I’ve said time and again that I actually do understand how tragedies can spur many into looking at gun control. In the wake of a dear friend being killed in a mass shooting, I found myself questioning whether I’d been wrong about gun control for all those years. I didn’t question myself for very long because I already knew the answer, I knew that guns weren’t to blame for my friend’s murder. Instead, it was a people issue just like all the others.

However, other people get fired up over tragedies as well.

Jessica Scott and Kate Fletcher of Moms Demand Action Arkansas can both recall the exact moment they went from ordinary mothers to passionate activists for reducing gun violence.

“I got involved when a child here in Little Rock who was roughly the same age as my daughter, about 21/2 at the time, died after finding an unsecured handgun in his father’s nightstand,” says Scott, a professor at the University of Arkansas at Little Rock and state chapter lead. “It really hit me hard how accessible weapons were and the particular danger they posed to children.

“For me, I became a mother in October 2015 and shortly thereafter was the anniversary of the Sandy Hook massacre,” says Fletcher, state communications lead and a Little Rock corporate lawyer. “I can remember sitting in a rocking chair feeding her in her nursery at 2 or 3 o’clock in the morning, and the horrors of that day hit me. I had always been sad about it, cried about it, but there was something about thinking about those babies while holding my own that just changed me.”

In other words, both women admit that it was an emotional reaction to horrible events.

Again, I get it.

The problem, however, is that emotions don’t create good laws. They never have and they never will. The father in Little Rock lost his child and thousands of other people saw what happened and made the decision to secure their firearms better. There wasn’t a need for a new crusader to decide to go after so-called assault weapons.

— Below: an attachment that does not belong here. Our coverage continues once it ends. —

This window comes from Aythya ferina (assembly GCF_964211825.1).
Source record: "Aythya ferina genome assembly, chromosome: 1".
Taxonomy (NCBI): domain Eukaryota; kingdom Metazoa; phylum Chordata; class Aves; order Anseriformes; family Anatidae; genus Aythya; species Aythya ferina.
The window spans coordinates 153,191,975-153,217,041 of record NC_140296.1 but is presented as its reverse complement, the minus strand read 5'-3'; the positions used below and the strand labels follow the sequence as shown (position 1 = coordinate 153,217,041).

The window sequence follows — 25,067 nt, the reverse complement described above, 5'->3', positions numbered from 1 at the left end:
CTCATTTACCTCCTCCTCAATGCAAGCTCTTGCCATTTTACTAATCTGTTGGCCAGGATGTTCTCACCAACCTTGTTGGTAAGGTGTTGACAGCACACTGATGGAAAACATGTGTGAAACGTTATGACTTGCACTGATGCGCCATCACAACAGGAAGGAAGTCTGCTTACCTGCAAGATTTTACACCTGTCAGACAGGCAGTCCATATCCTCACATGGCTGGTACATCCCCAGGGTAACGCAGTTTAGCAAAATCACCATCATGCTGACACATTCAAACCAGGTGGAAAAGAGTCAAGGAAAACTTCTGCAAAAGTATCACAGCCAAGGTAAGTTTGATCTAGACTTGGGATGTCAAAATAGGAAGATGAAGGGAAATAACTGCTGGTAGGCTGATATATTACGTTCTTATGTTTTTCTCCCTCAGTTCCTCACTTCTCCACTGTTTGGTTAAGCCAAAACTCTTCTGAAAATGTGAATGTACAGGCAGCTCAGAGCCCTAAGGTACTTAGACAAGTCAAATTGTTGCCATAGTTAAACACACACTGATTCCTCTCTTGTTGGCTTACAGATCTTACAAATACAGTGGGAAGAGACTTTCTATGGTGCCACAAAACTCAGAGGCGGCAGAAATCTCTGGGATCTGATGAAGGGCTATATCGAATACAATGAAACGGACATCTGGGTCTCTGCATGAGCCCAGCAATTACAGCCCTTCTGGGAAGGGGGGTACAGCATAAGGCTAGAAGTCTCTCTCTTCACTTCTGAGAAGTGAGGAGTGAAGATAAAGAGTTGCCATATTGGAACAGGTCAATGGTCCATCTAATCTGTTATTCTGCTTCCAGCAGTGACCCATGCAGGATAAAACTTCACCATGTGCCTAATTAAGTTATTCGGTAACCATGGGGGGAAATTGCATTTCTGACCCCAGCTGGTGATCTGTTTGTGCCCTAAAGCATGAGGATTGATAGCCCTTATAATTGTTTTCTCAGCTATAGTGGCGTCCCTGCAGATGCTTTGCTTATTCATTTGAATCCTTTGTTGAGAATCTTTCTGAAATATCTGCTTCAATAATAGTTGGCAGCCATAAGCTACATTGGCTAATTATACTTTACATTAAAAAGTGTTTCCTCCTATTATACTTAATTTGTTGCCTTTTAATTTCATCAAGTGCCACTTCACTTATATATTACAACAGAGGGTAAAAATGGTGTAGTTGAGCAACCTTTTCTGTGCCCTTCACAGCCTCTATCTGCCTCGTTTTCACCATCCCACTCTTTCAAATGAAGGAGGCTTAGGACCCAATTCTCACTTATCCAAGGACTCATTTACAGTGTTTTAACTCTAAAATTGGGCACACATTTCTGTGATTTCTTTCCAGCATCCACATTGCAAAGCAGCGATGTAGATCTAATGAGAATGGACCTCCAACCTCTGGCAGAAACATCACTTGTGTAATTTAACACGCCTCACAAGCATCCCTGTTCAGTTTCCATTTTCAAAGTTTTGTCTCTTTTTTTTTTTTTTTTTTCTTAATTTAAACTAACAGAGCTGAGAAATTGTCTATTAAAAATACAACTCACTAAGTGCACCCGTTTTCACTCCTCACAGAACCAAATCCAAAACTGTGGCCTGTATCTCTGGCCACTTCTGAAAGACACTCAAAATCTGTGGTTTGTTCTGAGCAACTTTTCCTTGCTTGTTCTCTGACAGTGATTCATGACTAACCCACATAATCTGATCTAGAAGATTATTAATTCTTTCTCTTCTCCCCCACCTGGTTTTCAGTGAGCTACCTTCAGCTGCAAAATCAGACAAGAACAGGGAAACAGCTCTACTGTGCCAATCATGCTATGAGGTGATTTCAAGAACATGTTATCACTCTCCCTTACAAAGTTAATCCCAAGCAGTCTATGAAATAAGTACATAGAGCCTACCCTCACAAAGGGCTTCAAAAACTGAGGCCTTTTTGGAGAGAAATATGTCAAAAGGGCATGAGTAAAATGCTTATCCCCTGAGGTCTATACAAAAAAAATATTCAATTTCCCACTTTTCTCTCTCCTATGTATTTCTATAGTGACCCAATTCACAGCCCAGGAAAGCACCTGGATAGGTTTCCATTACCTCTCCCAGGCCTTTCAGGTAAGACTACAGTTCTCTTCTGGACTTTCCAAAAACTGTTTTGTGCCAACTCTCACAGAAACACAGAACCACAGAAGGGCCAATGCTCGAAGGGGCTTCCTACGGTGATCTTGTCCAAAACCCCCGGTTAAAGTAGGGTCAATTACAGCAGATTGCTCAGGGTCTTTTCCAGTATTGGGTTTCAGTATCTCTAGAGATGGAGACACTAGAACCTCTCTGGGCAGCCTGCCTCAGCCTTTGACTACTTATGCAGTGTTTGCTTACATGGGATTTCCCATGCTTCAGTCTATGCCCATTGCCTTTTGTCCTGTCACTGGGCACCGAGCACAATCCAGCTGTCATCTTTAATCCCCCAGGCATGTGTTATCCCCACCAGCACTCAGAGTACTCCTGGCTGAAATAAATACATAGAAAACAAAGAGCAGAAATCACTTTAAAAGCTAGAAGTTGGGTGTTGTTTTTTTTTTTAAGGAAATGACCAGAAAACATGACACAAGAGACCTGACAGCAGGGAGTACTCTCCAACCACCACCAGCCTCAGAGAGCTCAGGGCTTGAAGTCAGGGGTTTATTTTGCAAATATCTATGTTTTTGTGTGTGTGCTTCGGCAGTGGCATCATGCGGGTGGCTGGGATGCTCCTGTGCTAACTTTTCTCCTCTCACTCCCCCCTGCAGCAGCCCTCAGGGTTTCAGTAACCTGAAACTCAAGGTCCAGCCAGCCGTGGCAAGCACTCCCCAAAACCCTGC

Sandy Hook, for all its horrors, wasn’t a failure of gun control in any way. The killer murdered his own mother to obtain a firearm. He’d have killed her to obtain any firearm and yes, he could have still killed just as many of those poor children if he’d had a handgun in the first place.

Yet understanding these points requires reason. It requires people to pause for a moment and use their brains and not their emotions. That’s something you rarely find among the anti-gunners out there. They run on emotion and use emotional arguments.

Of course, they use them because they work.

The problem is, emotion only works for so long. Eventually, most people–not these two women, but most–eventually come to realize that they were being emotional and step away from that. Why else does support for gun control skyrocket after a shooting, but then dips back to normal levels when things settle down?

Time and time again, we’ve seen precisely that, often despite intense media pressure to maintain the anti-gun hysteria.

For anti-gunners pushed by tragedy into their anti-gun jihad, reason almost never comes into play, though. That’s because if it did, a lot of them would stop being anti-gunners in the first place.